The Bank of England decided Thursday to keep its main interest rate at a record low of 0.25 percent as the economy weakens ahead of Britain’s departure from the European Union. Though higher rates would help limit inflation, which has been rising, the policymakers erred on the side of caution after economic growth more than halved to 0.3 percent in the first quarter compared with the three months. The Monetary Policy Committee voted 7-1 to keep rates on hold, with one member seeking a quarter point increase. The bank’s governor, Mark Carney, has said volatility and uncertainty would govern the process of Brexit, even though negotiations have yet to begin.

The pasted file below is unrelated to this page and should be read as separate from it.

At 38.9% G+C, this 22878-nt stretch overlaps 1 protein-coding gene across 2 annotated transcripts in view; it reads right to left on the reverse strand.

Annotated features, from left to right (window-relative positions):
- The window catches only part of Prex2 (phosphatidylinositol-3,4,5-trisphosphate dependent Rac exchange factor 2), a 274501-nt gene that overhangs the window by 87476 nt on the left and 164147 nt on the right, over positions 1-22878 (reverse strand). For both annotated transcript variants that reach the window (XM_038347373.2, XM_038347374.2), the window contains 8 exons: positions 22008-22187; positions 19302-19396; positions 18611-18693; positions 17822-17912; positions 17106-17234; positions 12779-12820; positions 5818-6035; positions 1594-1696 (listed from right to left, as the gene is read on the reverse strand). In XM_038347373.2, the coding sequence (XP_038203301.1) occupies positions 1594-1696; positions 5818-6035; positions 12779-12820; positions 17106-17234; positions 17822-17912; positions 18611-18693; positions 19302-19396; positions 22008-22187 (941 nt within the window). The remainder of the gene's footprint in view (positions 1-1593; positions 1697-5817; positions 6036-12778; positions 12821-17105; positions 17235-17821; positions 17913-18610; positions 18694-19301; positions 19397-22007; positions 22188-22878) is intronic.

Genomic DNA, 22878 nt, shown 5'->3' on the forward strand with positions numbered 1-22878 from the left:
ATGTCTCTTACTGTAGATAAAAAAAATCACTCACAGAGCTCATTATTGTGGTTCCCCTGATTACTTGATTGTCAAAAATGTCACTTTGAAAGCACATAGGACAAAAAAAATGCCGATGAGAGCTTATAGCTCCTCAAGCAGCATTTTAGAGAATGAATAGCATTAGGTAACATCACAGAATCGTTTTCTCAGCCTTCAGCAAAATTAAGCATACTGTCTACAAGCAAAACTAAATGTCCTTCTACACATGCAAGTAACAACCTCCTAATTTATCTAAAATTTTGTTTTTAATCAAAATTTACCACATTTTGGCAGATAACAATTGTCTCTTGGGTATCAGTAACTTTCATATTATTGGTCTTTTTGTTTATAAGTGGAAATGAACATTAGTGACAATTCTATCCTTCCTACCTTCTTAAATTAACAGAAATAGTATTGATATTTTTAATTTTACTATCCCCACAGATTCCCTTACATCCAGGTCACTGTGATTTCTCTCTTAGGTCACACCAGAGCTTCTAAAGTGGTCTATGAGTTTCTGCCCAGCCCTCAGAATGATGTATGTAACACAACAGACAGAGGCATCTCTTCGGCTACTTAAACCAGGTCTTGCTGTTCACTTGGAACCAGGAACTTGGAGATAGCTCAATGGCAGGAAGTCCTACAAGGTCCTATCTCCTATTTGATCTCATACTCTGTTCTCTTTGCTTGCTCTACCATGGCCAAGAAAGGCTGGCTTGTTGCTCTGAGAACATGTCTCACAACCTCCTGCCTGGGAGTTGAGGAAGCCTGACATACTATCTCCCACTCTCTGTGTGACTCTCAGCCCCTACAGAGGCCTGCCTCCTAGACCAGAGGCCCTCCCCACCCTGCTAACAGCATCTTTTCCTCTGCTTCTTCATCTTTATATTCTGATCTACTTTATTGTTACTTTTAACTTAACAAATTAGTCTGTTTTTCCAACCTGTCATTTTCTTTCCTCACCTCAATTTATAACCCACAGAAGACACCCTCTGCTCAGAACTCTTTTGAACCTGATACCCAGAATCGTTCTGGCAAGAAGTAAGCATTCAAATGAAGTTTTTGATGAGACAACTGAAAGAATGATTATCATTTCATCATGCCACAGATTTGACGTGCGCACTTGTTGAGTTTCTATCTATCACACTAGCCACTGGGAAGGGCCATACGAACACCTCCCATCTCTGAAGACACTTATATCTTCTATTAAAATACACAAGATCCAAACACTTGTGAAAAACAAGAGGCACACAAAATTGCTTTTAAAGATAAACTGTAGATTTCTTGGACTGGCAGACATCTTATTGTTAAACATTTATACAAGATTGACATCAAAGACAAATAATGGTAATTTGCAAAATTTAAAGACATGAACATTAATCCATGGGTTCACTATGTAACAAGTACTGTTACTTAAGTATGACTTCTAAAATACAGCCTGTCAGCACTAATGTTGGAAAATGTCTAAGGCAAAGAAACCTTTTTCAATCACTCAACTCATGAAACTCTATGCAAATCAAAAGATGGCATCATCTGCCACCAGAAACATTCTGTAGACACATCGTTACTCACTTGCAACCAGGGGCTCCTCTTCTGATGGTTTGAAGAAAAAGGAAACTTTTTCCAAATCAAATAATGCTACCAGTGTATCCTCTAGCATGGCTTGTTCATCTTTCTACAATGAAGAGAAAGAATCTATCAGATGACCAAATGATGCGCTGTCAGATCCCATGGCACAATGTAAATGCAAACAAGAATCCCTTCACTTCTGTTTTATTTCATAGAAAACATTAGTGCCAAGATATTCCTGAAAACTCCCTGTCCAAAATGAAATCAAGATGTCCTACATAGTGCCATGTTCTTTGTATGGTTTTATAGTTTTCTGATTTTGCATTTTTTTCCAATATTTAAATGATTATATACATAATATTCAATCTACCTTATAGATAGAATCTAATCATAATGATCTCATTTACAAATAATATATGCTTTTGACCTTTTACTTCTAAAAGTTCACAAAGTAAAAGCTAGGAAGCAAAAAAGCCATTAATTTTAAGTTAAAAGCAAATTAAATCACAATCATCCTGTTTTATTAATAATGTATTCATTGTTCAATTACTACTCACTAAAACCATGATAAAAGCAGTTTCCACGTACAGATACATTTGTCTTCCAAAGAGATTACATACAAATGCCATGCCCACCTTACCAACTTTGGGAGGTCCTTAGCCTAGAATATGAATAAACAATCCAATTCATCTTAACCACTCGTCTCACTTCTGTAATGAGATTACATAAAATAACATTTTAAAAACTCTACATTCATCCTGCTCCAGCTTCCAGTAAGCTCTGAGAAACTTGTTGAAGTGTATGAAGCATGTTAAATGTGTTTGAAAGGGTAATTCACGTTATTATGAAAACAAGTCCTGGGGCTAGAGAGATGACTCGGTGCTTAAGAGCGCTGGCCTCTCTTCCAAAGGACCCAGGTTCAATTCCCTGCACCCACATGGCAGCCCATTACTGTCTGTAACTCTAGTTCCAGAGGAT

The pound has been volatile since the June 23 vote, at one point losing a fifth of its value. That’s pushing up inflation, which is now 2.3 percent annually, within the central bank’s goal of about 2 percent. Analyst Alan Clarke at Scotiabank has predicted that despite the pound’s recent rebound, inflation will rise above 3 percent this year. But while higher inflation might suggest higher interest rates, the central bank is worried also about economic growth, which would get further hurt by a rate hike. In the minutes to Thursday’s decision, the bank said that if the economy performs as expected, its interest rates may be raised “by a somewhat greater extent” than is currently expected in financial markets.